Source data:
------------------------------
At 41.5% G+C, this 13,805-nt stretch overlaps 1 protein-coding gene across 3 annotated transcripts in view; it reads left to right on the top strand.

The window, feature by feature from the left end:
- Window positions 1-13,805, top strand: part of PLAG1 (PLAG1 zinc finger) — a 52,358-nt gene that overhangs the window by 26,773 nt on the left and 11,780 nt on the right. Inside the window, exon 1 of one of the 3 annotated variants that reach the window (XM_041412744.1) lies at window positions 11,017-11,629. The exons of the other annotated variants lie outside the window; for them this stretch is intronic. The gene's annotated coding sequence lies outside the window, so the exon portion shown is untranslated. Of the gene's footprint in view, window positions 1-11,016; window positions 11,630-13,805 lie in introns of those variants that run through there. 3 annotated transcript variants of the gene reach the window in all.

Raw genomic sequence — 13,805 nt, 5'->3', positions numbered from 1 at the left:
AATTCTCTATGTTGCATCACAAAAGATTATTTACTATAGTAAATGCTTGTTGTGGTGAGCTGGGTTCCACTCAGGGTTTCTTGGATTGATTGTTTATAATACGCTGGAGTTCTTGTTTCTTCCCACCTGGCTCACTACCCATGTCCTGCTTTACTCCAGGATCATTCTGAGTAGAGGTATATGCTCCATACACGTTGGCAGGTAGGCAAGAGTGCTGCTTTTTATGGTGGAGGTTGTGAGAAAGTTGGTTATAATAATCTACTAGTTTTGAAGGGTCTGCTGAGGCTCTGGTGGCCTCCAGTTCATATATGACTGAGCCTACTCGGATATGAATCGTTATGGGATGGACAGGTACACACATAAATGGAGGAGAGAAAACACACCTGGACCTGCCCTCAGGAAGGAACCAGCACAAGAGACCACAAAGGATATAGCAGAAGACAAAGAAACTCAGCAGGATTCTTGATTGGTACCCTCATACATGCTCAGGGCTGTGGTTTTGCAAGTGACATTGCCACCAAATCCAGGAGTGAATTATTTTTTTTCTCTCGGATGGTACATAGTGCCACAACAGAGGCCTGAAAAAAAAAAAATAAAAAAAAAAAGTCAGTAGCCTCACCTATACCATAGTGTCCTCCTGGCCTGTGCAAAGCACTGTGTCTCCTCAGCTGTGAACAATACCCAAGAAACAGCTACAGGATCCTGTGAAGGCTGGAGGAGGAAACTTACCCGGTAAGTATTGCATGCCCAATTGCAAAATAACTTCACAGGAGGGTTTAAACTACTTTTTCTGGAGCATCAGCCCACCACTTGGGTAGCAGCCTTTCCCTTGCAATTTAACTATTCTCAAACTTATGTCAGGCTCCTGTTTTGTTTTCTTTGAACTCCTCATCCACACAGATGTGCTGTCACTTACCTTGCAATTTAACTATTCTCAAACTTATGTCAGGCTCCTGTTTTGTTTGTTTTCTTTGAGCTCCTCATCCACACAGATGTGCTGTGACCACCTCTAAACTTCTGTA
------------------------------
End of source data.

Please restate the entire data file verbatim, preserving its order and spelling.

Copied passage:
At 41.5% G+C, this 13,805-nt stretch overlaps 1 protein-coding gene across 3 annotated transcripts in view; it reads left to right on the top strand.

The window, feature by feature from the left end:
- Window positions 1-13,805, top strand: part of PLAG1 (PLAG1 zinc finger) — a 52,358-nt gene that overhangs the window by 26,773 nt on the left and 11,780 nt on the right. Inside the window, exon 1 of one of the 3 annotated variants that reach the window (XM_041412744.1) lies at window positions 11,017-11,629. The exons of the other annotated variants lie outside the window; for them this stretch is intronic. The gene's annotated coding sequence lies outside the window, so the exon portion shown is untranslated. Of the gene's footprint in view, window positions 1-11,016; window positions 11,630-13,805 lie in introns of those variants that run through there. 3 annotated transcript variants of the gene reach the window in all.

Raw genomic sequence — 13,805 nt, 5'->3', positions numbered from 1 at the left:
AATTCTCTATGTTGCATCACAAAAGATTATTTACTATAGTAAATGCTTGTTGTGGTGAGCTGGGTTCCACTCAGGGTTTCTTGGATTGATTGTTTATAATACGCTGGAGTTCTTGTTTCTTCCCACCTGGCTCACTACCCATGTCCTGCTTTACTCCAGGATCATTCTGAGTAGAGGTATATGCTCCATACACGTTGGCAGGTAGGCAAGAGTGCTGCTTTTTATGGTGGAGGTTGTGAGAAAGTTGGTTATAATAATCTACTAGTTTTGAAGGGTCTGCTGAGGCTCTGGTGGCCTCCAGTTCATATATGACTGAGCCTACTCGGATATGAATCGTTATGGGATGGACAGGTACACACATAAATGGAGGAGAGAAAACACACCTGGACCTGCCCTCAGGAAGGAACCAGCACAAGAGACCACAAAGGATATAGCAGAAGACAAAGAAACTCAGCAGGATTCTTGATTGGTACCCTCATACATGCTCAGGGCTGTGGTTTTGCAAGTGACATTGCCACCAAATCCAGGAGTGAATTATTTTTTTTCTCTCGGATGGTACATAGTGCCACAACAGAGGCCTGAAAAAAAAAAAATAAAAAAAAAAAGTCAGTAGCCTCACCTATACCATAGTGTCCTCCTGGCCTGTGCAAAGCACTGTGTCTCCTCAGCTGTGAACAATACCCAAGAAACAGCTACAGGATCCTGTGAAGGCTGGAGGAGGAAACTTACCCGGTAAGTATTGCATGCCCAATTGCAAAATAACTTCACAGGAGGGTTTAAACTACTTTTTCTGGAGCATCAGCCCACCACTTGGGTAGCAGCCTTTCCCTTGCAATTTAACTATTCTCAAACTTATGTCAGGCTCCTGTTTTGTTTTCTTTGAACTCCTCATCCACACAGATGTGCTGTCACTTACCTTGCAATTTAACTATTCTCAAACTTATGTCAGGCTCCTGTTTTGTTTGTTTTCTTTGAGCTCCTCATCCACACAGATGTGCTGTGACCACCTCTAAACTTCTGTA